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Gypsies/Travellers face quite particular issues with reference to education, in that their experience is often 'interrupted'. Gypsy/Traveller children often experience discrimination and harassment and this may have an impact on their attainment and participation. Recognition of the unique lifestyles and barriors that students from gypsie and traveller families face is important to mainstreaming their needs into research and policy on education.

Scottish Executive

  • Learning at a Distance Supported by ICT for Gypsies and Travellers: Young Peoples' Views (2006) This report presents the findings of research with Gypsy/Traveller and Showground Traveller pupils relating to their experience of interactive communications technology (ICT) and its support for their learning in schools. The research explored its potential, particularly in relation to electronic connectivity, for supporting access to a school curriculum when travelling or attending an out of school setting.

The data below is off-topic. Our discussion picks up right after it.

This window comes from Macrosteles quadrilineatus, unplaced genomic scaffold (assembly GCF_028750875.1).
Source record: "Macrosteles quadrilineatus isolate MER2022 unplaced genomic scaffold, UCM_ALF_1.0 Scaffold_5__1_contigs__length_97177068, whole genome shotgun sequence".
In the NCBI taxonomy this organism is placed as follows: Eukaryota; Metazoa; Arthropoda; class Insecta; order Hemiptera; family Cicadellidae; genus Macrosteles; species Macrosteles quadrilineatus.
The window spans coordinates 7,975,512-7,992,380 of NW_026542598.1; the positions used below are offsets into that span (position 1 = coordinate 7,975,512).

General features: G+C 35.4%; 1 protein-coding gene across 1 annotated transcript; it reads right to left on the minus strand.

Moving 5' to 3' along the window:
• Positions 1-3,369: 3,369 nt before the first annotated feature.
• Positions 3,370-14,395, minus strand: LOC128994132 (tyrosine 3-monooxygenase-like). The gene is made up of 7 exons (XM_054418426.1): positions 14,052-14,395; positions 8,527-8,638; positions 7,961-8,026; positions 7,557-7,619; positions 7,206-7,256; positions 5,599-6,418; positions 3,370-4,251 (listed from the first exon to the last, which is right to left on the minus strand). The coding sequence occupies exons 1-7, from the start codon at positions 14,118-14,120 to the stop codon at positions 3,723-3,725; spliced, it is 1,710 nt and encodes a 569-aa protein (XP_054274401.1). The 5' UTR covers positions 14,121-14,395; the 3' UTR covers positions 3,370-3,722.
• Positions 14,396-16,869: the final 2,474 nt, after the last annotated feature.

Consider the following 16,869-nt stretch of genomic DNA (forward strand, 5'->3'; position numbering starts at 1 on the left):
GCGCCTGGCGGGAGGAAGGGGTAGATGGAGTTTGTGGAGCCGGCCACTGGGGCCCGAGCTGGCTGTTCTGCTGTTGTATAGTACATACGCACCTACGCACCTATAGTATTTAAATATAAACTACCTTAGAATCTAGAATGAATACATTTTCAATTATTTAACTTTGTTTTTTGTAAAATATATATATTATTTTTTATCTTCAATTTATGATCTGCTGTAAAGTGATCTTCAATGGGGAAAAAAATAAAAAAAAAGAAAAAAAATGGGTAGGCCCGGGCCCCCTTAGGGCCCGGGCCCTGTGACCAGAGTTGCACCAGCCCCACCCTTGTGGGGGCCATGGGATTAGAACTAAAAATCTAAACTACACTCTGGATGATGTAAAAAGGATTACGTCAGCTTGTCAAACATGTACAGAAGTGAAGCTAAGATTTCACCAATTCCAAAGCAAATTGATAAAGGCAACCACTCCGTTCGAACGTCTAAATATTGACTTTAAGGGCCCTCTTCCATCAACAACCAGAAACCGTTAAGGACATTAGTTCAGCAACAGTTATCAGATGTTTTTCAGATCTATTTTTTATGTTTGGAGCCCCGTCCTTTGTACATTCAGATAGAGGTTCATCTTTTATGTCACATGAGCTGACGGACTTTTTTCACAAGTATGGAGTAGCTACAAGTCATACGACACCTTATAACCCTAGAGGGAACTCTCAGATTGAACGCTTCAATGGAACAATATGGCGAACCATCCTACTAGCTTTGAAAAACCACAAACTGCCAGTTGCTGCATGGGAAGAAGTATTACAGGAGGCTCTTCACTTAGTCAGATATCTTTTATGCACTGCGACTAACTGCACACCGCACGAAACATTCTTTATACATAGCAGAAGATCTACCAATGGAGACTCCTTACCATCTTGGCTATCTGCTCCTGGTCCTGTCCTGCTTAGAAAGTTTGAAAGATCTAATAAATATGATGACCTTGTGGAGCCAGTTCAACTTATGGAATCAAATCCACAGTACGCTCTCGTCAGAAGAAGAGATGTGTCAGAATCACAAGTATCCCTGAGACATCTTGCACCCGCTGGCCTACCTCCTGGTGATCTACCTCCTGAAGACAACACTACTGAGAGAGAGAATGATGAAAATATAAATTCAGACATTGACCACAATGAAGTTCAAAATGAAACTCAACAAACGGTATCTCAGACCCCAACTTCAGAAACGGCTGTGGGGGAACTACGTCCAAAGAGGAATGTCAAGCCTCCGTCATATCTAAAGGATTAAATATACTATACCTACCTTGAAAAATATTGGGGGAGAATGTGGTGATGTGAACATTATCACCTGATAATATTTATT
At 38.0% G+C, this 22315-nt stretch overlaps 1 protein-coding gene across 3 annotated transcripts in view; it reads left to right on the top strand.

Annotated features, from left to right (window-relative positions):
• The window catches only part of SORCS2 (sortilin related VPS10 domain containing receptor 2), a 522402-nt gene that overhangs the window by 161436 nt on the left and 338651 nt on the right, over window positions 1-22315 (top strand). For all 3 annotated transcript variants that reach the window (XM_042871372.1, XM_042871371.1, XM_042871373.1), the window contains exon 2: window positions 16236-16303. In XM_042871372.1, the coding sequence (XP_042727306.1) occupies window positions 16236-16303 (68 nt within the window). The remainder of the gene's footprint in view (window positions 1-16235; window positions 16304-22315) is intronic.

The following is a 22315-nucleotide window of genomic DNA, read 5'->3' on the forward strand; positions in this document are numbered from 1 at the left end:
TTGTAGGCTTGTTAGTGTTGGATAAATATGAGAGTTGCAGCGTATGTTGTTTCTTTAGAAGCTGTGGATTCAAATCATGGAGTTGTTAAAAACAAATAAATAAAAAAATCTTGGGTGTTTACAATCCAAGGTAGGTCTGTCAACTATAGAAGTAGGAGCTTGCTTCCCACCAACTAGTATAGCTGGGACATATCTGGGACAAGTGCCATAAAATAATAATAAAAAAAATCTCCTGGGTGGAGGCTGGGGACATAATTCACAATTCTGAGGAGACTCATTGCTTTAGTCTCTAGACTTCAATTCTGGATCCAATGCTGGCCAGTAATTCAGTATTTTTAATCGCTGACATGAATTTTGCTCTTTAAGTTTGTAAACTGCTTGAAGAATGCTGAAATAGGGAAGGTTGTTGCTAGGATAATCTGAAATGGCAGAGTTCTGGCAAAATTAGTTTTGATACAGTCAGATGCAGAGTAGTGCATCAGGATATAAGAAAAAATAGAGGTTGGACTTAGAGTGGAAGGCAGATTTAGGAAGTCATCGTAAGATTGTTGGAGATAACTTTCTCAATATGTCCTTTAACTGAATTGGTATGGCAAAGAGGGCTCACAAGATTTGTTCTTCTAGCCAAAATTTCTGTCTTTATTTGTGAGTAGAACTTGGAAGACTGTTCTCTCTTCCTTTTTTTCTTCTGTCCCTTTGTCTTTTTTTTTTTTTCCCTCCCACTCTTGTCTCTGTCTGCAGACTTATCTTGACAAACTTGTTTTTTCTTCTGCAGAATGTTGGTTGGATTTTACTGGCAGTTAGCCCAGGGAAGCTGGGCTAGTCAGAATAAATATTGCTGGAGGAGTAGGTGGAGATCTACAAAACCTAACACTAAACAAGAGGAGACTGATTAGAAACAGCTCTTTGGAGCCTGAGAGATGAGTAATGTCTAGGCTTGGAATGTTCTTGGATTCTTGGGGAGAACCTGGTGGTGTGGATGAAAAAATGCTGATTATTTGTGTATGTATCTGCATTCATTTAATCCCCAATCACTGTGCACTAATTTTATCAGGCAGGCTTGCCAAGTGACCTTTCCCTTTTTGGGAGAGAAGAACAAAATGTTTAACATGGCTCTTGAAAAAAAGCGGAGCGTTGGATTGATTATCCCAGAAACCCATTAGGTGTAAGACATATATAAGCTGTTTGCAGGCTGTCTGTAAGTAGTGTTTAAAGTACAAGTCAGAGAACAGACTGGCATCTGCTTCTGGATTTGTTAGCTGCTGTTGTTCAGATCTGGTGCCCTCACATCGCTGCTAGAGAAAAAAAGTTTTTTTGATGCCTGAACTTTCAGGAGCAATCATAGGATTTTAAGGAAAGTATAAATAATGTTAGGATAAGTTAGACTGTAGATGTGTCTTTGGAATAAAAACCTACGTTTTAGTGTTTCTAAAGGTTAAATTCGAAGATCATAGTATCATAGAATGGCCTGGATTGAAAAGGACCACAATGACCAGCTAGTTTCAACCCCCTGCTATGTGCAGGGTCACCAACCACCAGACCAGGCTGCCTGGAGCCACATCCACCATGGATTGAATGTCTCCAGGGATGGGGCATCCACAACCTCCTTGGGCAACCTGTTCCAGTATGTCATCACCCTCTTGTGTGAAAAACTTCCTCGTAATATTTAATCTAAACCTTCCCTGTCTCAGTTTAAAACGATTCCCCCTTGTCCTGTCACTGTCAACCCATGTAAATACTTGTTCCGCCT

Scottish Centre for Research into Education

  • Traveller Pupils and Scottish Schools (2000) Travellers' mobility and patterns of comings and goings have implications for their children's education and for the schools in which they enrol. This paper discusses the framework of provision for these 'interrupted learners' and argues both for more flexibility and for more account to be taken of the potential of out-of-school sites of learning in raising achievement.

Save the Children

  • Denied a Future: Volume 2, The United Kingdom (2001) A benchmark text that describes legislation, policy and practice with regard to education provision for Roma/Gypsy and Traveller children in a number of European countries.